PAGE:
When you want to create a product with another business, you are entering into a relationship with another business. To avoid disputes and a breakdown of the relationship, each party’s obligations in the creation relationship should be clearly outlined in a legal agreement. This could be a joint venture agreement, development agreement or manufacturing agreement, each of which is briefly explained below. If you are unsure of which agreement is most suitable for you, you should consult with a commercial solicitor.
Joint venture agreement
A joint venture is entered into by two parties who wish to form a strategic alliance with a specific task in mind. This relationship is based on a single business transaction and will last for as long as the task or project does. A joint venture is not a partnership and you do not need to set up a new business entity, accordingly, there is no need for a partnership or shareholders agreement. However, you may wish to seek the assistance of a commercial solicitor in the drafting of a relatively simple joint venture agreement to ensure that each party is clear on their rights and obligations. Unlike a partnership, profits are not assumed to be equally shared between the parties to a joint venture agreement; therefore it is extremely important that the agreement clearly covers how profits from the created product will be split between you and the other business.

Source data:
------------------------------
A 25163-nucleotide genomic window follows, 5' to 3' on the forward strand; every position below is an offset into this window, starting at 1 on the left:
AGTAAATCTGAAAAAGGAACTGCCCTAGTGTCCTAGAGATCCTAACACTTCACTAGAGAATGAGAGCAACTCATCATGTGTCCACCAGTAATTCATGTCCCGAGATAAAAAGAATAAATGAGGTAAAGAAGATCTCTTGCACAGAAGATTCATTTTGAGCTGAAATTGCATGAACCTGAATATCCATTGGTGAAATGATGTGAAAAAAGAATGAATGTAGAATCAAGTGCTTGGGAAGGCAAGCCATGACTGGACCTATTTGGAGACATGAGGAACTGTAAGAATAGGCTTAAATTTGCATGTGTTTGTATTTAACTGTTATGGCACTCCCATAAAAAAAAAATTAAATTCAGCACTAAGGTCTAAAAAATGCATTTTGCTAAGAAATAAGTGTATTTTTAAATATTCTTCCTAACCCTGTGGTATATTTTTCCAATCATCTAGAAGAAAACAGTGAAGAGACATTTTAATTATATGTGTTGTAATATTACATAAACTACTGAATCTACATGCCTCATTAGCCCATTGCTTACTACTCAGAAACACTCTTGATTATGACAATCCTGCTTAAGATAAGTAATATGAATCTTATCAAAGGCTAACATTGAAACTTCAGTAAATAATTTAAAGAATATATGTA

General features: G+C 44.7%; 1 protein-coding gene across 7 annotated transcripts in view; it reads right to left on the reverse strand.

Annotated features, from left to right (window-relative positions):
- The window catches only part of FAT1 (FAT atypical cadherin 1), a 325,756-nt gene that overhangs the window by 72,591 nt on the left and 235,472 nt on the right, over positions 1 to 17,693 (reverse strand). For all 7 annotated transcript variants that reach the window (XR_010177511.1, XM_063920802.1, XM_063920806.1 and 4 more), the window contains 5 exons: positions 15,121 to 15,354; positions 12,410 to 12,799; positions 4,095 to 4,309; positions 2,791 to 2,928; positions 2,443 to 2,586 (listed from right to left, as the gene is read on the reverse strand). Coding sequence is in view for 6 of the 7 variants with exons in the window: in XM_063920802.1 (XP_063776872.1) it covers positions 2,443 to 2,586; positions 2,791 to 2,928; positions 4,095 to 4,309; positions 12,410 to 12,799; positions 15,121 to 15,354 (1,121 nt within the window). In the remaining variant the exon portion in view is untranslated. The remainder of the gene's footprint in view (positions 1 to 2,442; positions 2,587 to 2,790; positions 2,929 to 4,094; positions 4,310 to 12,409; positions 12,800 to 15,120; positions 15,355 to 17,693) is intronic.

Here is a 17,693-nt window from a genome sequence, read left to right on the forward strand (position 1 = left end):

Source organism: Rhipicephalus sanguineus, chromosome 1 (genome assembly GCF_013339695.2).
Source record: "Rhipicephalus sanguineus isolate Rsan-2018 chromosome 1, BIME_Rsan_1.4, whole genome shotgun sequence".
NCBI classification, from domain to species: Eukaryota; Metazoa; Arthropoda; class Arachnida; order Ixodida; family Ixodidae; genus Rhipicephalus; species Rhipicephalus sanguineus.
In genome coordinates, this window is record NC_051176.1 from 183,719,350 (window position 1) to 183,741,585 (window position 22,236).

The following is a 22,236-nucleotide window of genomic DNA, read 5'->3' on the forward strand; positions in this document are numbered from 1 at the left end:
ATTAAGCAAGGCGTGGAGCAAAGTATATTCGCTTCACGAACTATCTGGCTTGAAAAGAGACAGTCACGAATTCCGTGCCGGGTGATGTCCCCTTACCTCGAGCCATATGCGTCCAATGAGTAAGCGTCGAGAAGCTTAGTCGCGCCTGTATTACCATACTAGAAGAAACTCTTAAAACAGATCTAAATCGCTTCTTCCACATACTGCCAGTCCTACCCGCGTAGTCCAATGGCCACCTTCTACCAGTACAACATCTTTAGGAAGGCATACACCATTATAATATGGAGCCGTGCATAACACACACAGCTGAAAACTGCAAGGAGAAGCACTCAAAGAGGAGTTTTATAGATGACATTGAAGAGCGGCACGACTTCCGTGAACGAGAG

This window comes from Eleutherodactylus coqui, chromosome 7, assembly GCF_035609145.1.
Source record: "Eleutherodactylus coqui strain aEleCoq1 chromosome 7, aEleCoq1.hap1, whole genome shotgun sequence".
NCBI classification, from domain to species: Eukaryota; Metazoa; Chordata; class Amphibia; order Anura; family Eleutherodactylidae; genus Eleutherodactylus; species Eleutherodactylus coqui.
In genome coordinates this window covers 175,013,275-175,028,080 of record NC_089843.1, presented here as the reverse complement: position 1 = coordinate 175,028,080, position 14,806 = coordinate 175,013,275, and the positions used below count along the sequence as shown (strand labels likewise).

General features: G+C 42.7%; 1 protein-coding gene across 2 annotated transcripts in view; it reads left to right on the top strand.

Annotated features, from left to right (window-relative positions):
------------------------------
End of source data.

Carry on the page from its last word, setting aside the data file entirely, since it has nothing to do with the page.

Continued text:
If the product you are creating is an application or software, one of your options is to enter into a development agreement. The development agreement should clearly set out what each party is bringing to the relationship, e.g. one party might be bringing the idea and designs, and the other party is providing the means and labour to create the ideas and designs. The agreement needs to state how money will flow between the parties, what rights each party has to the intellectual property and end product, and what obligations each party has to each other and in relation to the final product. When you are having an application or software developed, the intellectual property is one of the most valuable assets, and you need to ensure that all rights, title and interest in any intellectual property that you provide remain with you, and if appropriate, that all rights, title and interest in the intellectual property of the final product should also be assigned to you.
If you have the idea for the product and you merely want to engage the services of another business to manufacture the product, then you can enter into a manufacturing agreement. This agreement will need to detail what services are being provided to you, expected quality of the final product, set quantities and whether or not there are any particular deadlines which must be met. If the product you are creating has certain legal requirements which must be met, to impose these obligations on the manufacturer, they will also need to be addressed in the agreement.
If there are specific concerns which need to be addressed which relate to your business relationship or product, you should consult with a commercial solicitor. A good commercial solicitor will be able to assist you in preparing solid the necessary documents for a strong legal foundation for the business relationship and can also provide advice to ensure that your product meets the necessary legal standards from creation through to marketing and sales.